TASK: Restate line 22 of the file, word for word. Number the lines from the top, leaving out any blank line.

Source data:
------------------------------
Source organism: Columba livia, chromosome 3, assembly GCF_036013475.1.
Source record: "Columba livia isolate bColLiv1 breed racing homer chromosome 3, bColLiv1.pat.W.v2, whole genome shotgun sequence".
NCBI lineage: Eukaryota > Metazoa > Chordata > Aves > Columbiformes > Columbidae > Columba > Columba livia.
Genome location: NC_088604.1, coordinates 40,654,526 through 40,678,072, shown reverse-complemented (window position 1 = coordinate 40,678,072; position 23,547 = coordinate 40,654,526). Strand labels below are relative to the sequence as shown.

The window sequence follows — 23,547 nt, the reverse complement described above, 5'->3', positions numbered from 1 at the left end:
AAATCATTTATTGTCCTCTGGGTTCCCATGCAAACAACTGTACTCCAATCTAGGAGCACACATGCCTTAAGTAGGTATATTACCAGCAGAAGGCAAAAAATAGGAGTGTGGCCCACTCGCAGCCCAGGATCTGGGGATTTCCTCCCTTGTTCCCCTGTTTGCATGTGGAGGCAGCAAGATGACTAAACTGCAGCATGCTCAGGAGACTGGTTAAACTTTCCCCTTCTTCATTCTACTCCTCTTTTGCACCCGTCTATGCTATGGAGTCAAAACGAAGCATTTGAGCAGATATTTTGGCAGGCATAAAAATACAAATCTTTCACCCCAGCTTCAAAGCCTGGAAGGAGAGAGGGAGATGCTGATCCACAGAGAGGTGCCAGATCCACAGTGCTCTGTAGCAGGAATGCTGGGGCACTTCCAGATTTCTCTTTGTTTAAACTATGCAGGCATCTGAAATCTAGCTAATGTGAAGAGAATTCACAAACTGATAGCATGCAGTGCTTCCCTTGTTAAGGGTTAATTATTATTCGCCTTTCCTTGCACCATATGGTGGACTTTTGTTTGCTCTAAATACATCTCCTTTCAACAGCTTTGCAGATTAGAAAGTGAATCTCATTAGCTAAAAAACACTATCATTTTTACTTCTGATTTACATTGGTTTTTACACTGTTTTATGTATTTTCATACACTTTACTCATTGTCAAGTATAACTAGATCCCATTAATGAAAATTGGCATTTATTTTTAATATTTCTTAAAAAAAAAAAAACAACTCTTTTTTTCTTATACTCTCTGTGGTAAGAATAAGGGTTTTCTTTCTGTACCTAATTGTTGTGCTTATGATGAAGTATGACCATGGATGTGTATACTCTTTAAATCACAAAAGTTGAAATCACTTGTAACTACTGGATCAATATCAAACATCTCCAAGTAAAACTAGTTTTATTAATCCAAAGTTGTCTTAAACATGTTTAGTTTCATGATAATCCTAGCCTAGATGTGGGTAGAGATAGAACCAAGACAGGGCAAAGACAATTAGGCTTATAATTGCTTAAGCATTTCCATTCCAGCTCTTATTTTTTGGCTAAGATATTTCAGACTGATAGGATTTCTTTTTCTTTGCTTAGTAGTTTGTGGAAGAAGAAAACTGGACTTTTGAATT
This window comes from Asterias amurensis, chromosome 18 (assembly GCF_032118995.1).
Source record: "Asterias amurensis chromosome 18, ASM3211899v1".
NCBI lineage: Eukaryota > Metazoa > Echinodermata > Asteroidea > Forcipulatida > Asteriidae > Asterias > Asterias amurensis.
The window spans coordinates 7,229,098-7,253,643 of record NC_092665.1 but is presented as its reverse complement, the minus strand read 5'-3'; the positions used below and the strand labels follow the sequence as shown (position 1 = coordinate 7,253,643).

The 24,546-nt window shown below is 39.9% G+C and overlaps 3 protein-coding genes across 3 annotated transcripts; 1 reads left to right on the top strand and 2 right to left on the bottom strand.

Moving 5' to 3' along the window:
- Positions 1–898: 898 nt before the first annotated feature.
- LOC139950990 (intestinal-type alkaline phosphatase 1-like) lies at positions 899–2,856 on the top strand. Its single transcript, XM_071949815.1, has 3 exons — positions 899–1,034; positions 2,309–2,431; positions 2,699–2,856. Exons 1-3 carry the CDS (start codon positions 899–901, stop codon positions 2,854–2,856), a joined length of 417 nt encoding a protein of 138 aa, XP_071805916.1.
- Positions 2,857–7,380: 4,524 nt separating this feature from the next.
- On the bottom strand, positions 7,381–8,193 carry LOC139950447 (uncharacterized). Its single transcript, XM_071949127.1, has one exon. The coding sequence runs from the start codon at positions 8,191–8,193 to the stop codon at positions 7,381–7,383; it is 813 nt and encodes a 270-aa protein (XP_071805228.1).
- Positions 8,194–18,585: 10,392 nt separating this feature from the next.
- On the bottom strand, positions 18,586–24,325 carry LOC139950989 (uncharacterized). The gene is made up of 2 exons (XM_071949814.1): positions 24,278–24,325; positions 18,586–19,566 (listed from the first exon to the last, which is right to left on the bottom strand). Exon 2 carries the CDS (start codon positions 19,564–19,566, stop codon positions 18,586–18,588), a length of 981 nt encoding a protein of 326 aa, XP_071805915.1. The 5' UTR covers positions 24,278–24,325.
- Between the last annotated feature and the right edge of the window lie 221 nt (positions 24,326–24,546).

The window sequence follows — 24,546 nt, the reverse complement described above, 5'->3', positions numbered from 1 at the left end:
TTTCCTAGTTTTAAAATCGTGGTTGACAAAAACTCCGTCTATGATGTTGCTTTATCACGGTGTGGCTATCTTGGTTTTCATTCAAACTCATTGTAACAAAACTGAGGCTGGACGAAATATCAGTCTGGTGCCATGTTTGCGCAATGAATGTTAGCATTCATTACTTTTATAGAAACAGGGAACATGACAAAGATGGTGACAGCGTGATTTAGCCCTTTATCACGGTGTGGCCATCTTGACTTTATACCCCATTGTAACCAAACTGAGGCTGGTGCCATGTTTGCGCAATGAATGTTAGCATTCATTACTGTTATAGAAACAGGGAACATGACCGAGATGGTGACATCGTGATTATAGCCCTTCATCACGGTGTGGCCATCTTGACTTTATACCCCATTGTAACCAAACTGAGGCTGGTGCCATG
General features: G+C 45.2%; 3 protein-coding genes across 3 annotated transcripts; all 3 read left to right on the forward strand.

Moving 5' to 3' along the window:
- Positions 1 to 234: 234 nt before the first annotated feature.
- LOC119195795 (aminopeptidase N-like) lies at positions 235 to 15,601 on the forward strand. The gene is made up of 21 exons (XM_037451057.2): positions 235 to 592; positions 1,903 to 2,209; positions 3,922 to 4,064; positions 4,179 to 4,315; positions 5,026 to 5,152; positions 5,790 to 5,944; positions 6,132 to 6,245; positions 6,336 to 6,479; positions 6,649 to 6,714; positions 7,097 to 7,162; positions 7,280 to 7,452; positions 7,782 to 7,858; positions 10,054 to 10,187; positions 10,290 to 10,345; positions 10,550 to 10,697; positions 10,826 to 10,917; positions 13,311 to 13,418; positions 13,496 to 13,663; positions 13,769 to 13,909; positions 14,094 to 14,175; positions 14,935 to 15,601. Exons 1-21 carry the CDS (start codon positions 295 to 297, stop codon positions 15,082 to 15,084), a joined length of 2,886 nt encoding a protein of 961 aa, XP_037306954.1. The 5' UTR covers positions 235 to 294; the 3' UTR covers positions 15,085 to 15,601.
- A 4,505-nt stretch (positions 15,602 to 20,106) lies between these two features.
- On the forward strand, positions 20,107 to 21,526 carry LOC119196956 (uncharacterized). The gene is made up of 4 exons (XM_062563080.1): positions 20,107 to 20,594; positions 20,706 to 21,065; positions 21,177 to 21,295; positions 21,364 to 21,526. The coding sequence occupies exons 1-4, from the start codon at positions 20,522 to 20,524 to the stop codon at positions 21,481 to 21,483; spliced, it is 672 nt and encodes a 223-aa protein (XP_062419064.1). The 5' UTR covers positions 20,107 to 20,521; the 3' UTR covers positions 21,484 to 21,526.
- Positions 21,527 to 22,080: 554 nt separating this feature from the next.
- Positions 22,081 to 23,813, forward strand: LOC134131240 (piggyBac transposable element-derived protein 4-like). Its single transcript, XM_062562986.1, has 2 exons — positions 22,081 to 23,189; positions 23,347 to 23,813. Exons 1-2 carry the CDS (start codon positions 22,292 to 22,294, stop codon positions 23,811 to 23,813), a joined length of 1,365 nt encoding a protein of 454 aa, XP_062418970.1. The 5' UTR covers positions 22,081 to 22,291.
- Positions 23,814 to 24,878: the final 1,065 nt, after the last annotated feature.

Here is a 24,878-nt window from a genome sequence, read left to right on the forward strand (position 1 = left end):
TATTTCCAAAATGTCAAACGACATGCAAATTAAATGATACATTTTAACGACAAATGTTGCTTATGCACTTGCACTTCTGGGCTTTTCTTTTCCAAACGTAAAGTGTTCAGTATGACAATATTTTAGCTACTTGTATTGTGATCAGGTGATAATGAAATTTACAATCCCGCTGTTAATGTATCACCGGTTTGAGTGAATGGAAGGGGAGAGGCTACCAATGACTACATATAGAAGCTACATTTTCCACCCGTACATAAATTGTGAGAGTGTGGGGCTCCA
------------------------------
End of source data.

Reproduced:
General features: G+C 45.2%; 3 protein-coding genes across 3 annotated transcripts; all 3 read left to right on the forward strand.